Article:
Networking events are a great way to extend your contact base and reach for greater success; 78% of start-ups cite networking as being critical to establishing their early customer base.
However, these events have developed a bit of a dour reputation over the years.
If picturing one makes you think of a joyless congregation of grey suits, you’re not alone, but you’ve still got the wrong idea.
Networking events can be both effective and fun – in fact, these two goals often go hand in hand.
With these tips, the next one you host could be the best your guests attend all year.
Synergizing Entertainment and Business Impact
Networking events are professional functions that people attend in order to get an advantage in the business world, and you should never forget that.
That said, networking events are also social functions, so having happy guests makes the entire event more effective.
Planning an ideal event that will fulfill both parameters requires careful planning from start to finish. To do it, you should:
Time It Carefully
The first step to a great networking event is knowing when to host it.
Events that are held in the evening are often attended by people who are exhausted from having been at work all day and can’t get much out of the proceedings due to their lack of energy – and that’s if those tired, stressed people even show up at all.
Weekend networking events are competing with many other potential activities your invitees could be doing. You can still pull off either one successfully if you’re really committed to the idea, but neither is ideal.
Instead, try choosing an early weekday time slot. Holding your event earlier in the day not only makes you stand out and reduces potential conflict with other plans, but also makes it more likely that you will have energized, engaged people in attendance.
To keep that momentum going, be sure to keep the total time frame for the event short; you shouldn’t need much more than an hour and a half at the most.
Make It Easy to Sign Up
It goes without saying that to have a successful networking event, you’ll need a fair number of people to actually attend it.
If you make it hard to sign up, though, you’ll lose plenty of people right from the start. You can avoid this by using technology to help keep things simple for you.
Automated registration processes (whether you run them through your website or something like a Facebook event interface) keep everything organized with little effort on your part and don’t ask too much of your invitees.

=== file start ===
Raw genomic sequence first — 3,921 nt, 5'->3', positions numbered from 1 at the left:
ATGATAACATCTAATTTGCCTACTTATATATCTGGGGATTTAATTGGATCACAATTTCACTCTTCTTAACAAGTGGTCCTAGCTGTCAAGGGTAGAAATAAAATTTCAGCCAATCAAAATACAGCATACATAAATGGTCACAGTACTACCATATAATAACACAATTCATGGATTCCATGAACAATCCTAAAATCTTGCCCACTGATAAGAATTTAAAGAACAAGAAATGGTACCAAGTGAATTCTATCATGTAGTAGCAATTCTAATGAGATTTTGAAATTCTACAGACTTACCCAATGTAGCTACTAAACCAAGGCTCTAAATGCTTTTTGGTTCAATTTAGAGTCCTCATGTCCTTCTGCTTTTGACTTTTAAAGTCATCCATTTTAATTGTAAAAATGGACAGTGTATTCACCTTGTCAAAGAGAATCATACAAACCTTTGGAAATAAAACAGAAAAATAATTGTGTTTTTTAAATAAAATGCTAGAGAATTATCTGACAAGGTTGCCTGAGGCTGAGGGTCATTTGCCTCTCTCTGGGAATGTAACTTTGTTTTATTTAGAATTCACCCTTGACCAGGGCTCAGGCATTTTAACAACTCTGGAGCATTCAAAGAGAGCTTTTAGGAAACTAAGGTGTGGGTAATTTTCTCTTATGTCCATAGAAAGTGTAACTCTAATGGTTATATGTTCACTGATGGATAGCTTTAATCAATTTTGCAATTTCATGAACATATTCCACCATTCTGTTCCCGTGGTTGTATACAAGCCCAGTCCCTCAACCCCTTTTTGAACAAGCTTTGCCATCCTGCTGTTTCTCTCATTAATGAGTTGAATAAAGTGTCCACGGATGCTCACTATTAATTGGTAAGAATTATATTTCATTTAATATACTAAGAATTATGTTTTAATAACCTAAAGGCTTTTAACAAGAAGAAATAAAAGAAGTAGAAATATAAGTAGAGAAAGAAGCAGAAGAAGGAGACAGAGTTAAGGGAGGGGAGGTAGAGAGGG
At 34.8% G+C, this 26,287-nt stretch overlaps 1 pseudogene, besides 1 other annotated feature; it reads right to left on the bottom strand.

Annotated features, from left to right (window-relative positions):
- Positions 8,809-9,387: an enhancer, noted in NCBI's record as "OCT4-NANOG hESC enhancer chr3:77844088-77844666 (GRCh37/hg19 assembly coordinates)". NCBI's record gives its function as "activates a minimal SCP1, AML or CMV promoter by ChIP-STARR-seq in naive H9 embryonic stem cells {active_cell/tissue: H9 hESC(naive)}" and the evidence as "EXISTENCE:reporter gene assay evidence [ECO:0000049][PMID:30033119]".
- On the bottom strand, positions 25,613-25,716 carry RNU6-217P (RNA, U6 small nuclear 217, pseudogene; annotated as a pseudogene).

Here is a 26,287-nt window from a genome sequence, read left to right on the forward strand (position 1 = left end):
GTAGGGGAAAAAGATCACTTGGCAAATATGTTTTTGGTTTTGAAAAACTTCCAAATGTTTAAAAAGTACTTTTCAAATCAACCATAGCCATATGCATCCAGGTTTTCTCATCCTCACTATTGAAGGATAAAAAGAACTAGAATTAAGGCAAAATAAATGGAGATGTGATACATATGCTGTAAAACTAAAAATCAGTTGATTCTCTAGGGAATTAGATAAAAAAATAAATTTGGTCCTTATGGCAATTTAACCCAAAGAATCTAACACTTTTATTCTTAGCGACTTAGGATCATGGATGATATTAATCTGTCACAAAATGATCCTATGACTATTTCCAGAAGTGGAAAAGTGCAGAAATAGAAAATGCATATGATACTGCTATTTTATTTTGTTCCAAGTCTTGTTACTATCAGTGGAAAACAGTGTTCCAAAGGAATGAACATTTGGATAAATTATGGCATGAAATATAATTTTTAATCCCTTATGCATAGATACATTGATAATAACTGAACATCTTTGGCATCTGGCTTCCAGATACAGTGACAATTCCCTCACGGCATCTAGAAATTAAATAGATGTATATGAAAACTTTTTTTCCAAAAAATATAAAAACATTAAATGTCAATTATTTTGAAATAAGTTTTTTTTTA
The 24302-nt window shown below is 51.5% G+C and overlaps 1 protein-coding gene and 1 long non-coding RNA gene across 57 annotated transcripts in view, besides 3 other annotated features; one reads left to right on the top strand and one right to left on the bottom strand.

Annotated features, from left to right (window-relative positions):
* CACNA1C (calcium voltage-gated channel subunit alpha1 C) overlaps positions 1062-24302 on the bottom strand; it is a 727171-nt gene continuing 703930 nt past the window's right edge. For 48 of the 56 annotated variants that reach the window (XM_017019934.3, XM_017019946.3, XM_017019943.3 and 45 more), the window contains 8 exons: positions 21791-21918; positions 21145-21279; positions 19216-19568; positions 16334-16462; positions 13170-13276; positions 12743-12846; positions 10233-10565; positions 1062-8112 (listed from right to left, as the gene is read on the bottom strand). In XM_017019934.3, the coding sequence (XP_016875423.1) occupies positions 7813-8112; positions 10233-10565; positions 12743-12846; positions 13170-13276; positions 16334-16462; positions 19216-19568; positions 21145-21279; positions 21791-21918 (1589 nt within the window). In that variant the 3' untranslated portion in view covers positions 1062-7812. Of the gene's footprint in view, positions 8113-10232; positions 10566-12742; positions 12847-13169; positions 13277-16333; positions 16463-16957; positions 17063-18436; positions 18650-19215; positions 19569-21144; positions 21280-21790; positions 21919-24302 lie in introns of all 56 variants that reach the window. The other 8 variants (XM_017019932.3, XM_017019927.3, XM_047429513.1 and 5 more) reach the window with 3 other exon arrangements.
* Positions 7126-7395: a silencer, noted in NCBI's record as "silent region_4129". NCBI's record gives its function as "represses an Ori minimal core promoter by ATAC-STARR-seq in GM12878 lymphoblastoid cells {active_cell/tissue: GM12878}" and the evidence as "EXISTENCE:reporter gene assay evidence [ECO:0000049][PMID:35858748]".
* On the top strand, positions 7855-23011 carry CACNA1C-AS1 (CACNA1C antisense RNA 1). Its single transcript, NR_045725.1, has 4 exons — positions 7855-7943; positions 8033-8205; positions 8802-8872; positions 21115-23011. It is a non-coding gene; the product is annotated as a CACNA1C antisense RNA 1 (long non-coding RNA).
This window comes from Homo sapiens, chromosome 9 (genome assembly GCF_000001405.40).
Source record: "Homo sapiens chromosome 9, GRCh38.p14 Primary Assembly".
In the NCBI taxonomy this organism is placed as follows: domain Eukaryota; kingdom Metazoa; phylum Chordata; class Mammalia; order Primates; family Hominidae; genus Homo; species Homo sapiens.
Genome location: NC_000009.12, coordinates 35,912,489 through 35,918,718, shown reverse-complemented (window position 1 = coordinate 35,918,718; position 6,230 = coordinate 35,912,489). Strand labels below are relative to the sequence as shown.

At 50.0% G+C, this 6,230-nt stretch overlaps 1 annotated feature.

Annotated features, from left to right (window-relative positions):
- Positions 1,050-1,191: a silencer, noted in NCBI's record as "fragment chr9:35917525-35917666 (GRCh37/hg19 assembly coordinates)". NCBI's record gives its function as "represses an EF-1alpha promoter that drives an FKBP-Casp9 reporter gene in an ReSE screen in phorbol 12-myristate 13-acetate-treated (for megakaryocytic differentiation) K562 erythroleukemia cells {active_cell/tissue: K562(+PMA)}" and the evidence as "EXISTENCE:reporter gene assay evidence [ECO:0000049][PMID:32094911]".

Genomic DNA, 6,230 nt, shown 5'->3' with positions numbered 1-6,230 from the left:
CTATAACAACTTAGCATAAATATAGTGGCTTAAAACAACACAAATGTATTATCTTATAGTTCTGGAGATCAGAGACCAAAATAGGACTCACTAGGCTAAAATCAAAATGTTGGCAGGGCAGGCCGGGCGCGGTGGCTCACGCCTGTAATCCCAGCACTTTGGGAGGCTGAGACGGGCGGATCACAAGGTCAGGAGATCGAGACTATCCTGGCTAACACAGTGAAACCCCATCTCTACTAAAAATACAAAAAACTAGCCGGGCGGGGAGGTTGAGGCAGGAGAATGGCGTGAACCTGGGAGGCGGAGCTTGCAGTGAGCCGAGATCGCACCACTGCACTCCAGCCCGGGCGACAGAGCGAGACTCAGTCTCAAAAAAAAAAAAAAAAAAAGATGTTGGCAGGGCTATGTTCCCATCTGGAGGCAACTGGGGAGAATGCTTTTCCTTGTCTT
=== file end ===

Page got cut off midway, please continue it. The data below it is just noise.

It’s also helpful to make the event free, since most people won’t turn down free things if they have even a mild level of interest in them; after all, they have nothing to lose aside from perhaps a bit of their time.
Make It Personal
The point of networking events is to form connections between people, and that should be reflected in how you plan yours. It shouldn’t be as informal as a gathering with friends, but it also shouldn’t look like an academic symposium. Keep the focus on bringing people together.
Make sure you leave time between any scheduled activities or events for people to interact naturally.
To do this, you’ll want to establish a relaxed setting with fewer formalities than your average workplace.
Choose an inviting location with just enough space for the number of people you’re expecting – it should look less like a board room and more like a place where you would hold a party.
You might consider providing food or drinks to your guests - though you may want to avoid serving alcohol without having a plan in place to deal with any potential problems if someone overindulges.
Coffee and perhaps some simple pastries is usually more than enough to please, particularly at morning events. Then, promote conversation and bonding as much as possible.
The goal should be for everyone who attends to come away from your event remembering names and faces as much as any industry-specific conversations that might be had.
Related: 5 problems in networking events, and how to avoid them
Coordinate Guest Activities
While you do want your guests to enjoy themselves, you also don’t want everything going off the rails either.
You’ll want to provide some structure to the event to keep things running smoothly, which means giving your guests things to do.
Activities that encourage interactions among the guests (such as Q&A sessions with prepared questions) can be particularly useful to get people talking, even introverts who would otherwise have trouble coming out of their shells.
Even one-way activities like a guest speaker can help give your guests something to talk about while they’re there.
You’ll find many lists of easy and inexpensive activity examples for networking events all over the Internet, so just choose the ones that work best for you and integrate them into your plans.
Consider offering prizes, too – they add a lot of fun to the proceedings and help motivate people to participate fully in the experience.